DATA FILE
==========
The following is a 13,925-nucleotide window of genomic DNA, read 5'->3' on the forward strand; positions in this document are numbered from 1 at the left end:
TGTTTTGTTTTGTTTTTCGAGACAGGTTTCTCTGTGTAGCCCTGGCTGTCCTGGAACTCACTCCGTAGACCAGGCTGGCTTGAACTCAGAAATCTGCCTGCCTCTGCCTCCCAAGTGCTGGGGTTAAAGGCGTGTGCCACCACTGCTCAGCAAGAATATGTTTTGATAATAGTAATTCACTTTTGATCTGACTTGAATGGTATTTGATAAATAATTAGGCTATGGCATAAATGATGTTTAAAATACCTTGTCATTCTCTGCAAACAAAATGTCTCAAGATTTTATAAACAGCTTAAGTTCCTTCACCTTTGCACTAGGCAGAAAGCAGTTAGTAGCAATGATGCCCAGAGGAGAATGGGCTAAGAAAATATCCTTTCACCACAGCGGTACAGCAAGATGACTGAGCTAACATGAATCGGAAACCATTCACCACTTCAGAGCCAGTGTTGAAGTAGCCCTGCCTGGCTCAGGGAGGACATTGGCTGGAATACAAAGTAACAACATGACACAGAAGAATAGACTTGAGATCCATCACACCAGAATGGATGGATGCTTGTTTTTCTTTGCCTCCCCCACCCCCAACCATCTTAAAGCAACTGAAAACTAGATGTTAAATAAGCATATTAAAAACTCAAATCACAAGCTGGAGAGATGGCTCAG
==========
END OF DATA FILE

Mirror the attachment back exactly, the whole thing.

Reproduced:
The following is a 13,925-nucleotide window of genomic DNA, read 5'->3' on the forward strand; positions in this document are numbered from 1 at the left end:
TGTTTTGTTTTGTTTTTCGAGACAGGTTTCTCTGTGTAGCCCTGGCTGTCCTGGAACTCACTCCGTAGACCAGGCTGGCTTGAACTCAGAAATCTGCCTGCCTCTGCCTCCCAAGTGCTGGGGTTAAAGGCGTGTGCCACCACTGCTCAGCAAGAATATGTTTTGATAATAGTAATTCACTTTTGATCTGACTTGAATGGTATTTGATAAATAATTAGGCTATGGCATAAATGATGTTTAAAATACCTTGTCATTCTCTGCAAACAAAATGTCTCAAGATTTTATAAACAGCTTAAGTTCCTTCACCTTTGCACTAGGCAGAAAGCAGTTAGTAGCAATGATGCCCAGAGGAGAATGGGCTAAGAAAATATCCTTTCACCACAGCGGTACAGCAAGATGACTGAGCTAACATGAATCGGAAACCATTCACCACTTCAGAGCCAGTGTTGAAGTAGCCCTGCCTGGCTCAGGGAGGACATTGGCTGGAATACAAAGTAACAACATGACACAGAAGAATAGACTTGAGATCCATCACACCAGAATGGATGGATGCTTGTTTTTCTTTGCCTCCCCCACCCCCAACCATCTTAAAGCAACTGAAAACTAGATGTTAAATAAGCATATTAAAAACTCAAATCACAAGCTGGAGAGATGGCTCAG